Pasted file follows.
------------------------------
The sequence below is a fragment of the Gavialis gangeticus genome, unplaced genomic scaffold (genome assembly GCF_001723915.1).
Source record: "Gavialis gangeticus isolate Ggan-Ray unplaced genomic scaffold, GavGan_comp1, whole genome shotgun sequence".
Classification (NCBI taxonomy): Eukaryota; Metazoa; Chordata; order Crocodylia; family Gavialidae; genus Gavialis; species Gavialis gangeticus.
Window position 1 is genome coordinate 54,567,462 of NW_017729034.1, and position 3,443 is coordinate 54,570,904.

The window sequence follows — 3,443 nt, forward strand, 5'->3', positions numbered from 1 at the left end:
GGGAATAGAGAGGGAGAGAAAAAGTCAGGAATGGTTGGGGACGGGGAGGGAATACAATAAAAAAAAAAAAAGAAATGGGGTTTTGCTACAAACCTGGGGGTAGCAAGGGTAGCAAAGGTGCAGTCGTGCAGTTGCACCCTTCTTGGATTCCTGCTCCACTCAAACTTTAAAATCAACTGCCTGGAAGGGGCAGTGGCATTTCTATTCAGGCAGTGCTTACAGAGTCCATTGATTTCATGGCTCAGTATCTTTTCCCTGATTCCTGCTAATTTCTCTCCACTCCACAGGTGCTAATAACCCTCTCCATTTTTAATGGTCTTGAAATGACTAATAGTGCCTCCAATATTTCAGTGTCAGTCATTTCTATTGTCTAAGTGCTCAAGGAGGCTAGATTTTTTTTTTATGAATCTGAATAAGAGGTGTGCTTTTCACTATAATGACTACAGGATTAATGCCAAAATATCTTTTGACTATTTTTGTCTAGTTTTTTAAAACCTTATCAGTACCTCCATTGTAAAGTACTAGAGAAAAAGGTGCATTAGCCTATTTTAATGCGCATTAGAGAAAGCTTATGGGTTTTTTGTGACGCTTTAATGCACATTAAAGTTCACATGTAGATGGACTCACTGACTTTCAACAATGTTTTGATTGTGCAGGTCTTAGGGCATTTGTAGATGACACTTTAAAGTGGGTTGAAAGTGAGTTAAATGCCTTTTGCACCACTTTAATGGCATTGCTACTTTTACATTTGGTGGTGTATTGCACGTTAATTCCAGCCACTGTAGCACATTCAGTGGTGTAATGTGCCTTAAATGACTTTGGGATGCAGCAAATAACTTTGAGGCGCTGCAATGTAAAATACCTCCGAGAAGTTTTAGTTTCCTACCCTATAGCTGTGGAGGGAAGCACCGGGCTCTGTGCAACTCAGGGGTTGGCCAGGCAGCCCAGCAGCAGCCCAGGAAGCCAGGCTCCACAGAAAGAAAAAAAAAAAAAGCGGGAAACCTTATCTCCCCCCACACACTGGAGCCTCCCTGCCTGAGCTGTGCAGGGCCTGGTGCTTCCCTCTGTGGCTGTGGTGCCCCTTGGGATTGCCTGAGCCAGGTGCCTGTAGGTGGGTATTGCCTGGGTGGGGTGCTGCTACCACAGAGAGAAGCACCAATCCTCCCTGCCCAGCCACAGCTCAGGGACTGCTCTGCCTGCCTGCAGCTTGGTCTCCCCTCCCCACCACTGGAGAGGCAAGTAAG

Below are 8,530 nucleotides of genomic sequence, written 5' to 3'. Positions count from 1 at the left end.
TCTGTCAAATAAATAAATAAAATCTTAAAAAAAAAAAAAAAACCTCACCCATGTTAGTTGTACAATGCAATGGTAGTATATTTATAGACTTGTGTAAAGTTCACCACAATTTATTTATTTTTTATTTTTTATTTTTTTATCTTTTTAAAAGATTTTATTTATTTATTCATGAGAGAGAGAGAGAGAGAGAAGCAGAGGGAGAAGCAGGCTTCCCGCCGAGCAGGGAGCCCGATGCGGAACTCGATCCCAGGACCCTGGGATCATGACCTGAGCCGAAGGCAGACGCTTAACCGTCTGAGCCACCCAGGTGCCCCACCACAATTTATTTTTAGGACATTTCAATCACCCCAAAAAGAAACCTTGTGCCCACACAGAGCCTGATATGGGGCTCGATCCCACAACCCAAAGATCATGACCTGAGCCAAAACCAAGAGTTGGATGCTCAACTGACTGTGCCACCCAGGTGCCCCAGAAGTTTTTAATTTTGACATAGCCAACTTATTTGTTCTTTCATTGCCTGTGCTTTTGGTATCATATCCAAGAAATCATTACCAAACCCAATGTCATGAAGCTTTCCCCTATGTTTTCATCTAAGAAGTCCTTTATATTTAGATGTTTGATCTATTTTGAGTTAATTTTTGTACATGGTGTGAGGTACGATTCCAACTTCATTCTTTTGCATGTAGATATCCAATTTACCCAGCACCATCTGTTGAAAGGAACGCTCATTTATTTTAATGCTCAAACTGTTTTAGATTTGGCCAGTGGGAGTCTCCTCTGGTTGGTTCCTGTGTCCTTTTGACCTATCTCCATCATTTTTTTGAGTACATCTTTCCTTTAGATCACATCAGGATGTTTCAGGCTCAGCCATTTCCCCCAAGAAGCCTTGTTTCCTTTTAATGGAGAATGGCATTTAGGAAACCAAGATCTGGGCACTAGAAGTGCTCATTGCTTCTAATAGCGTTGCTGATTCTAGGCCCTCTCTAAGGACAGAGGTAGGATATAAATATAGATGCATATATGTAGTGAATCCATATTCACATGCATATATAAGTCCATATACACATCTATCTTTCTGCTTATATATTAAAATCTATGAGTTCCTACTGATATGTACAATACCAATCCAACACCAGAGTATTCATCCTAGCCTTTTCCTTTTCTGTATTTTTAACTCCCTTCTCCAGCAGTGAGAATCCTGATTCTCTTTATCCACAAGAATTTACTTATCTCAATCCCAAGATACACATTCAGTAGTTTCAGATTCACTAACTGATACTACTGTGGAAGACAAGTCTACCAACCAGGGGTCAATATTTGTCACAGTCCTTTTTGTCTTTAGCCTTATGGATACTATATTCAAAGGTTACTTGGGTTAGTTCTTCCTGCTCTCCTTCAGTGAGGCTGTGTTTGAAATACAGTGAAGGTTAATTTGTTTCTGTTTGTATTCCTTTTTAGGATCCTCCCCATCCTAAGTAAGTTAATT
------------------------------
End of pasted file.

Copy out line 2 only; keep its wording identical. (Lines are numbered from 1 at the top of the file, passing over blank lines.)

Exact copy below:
Source record: "Gavialis gangeticus isolate Ggan-Ray unplaced genomic scaffold, GavGan_comp1, whole genome shotgun sequence".